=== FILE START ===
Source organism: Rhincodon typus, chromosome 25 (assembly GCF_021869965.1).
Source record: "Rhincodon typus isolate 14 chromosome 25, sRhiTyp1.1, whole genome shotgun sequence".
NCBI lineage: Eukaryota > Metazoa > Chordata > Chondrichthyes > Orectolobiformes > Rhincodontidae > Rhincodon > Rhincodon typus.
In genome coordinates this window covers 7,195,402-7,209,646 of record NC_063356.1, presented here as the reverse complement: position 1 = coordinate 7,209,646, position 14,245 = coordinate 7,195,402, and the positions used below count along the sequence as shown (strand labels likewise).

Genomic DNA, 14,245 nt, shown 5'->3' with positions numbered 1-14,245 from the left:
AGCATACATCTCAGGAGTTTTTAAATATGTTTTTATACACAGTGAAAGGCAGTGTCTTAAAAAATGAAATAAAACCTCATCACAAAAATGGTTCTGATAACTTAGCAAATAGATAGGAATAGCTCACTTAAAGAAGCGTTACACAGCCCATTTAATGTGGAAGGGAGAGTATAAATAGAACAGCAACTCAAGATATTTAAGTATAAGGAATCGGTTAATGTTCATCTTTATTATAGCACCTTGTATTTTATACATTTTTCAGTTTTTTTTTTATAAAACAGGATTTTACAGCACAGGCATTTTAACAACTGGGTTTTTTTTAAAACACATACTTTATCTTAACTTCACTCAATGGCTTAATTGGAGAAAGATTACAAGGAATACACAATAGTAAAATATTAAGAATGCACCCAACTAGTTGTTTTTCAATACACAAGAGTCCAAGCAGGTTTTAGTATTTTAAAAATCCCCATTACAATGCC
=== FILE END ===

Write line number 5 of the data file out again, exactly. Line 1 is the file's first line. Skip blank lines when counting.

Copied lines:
Genomic DNA, 14,245 nt, shown 5'->3' with positions numbered 1-14,245 from the left: